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dc.contributor.advisorDugas, John
dc.contributor.authorHoron, Matthew
dc.date.accessioned2009-12-22T21:05:25Z
dc.date.available2009-12-22T21:05:25Z
dc.date.issued2005
dc.identifier.urihttp://hdl.handle.net/10920/11878
dc.descriptioniii, 33 p.
dc.description.abstractLike the debutante ready for her grand walk down the stairs after years of patience, the digital media burst onto the political communication scene in the 2004 presidential election. Although the analogy is not perfect, as the digital media had been slowly walking down the staircase for many years, in 2004 it was suddenly propelled by a national election and rode the banister the rest of the way down. Mass media in American had been fairly static for around 30 years, with the mediums of print, radio, and television dominating. However, after 2004 it cannot reasonably be denied that in the future (and perhaps already) the digital media will join the others at the forefront of the mass media. For many, including myself, there are hopes that the digital media can fix many of the flaws of the traditional media and improve American democracy by creating well-informed citizens who participate often in the political process. But are these hopes justified? I believe they are. The digital media offers solutions to many (but not all) of the problems associated with the traditional media by erasing previous barriers to entry and decentralizing information. To develop this argument, I will start off by identifying the most relevant areas of political communication for mass media in a democracy. Then I will discuss the main problems scholars have identified with the traditional media, followed by a section that describes the nature of the digital media. I conclude with an analysis of the ways in which the digital media solve many of the problems identified with the traditional media.en_US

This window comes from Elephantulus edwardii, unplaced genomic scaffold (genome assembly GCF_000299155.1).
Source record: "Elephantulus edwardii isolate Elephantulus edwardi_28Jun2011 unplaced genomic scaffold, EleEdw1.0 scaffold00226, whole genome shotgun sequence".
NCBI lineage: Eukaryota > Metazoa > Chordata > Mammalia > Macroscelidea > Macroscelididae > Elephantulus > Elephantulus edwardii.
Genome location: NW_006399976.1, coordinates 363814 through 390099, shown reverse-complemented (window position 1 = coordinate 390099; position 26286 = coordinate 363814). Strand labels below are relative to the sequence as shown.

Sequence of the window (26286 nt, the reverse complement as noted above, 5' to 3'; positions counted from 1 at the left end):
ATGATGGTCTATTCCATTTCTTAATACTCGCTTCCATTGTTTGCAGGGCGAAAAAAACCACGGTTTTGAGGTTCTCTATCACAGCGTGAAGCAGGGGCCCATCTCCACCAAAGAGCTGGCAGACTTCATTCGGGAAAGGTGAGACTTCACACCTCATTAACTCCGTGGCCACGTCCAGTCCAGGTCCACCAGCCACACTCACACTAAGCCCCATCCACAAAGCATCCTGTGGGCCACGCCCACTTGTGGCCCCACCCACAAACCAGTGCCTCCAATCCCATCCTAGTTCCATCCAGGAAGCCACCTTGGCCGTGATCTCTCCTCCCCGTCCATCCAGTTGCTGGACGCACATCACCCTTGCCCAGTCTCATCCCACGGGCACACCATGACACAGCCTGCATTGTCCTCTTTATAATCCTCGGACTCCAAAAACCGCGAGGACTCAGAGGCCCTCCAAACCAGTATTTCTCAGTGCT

dc.format.mimetypeapplication/pdf
dc.language.isoen_USen_US
dc.relation.ispartofKalamazoo College Political Science Senior Individualized Projects Collection
dc.relation.ispartofseriesSenior Individualized Projects. Political Science.;
dc.rightsU.S. copyright laws protect this material. Commercial use or distribution of this material is not permitted without prior written permission of the copyright holder.
dc.titleDemocracy, Participation and the New Media: Can the new media rouse a sleeping citizenry?en_US
dc.typeThesisen_US


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  • Kalamazoo College Guilds: Justice and Peace SIPs [733]
    This collection includes Senior Individualized Projects (SIP's) that deal with issues of justice and peace. Abstracts are generally available to the public, but PDF files are available only to current Kalamazoo College students, faculty, and staff.
  • Political Science Senior Individualized Projects [769]
    This collection includes Senior Individualized Projects (SIP's) completed in the Political Science Department. Abstracts are generally available to the public, but PDF files are available only to current Kalamazoo College students, faculty, and staff.

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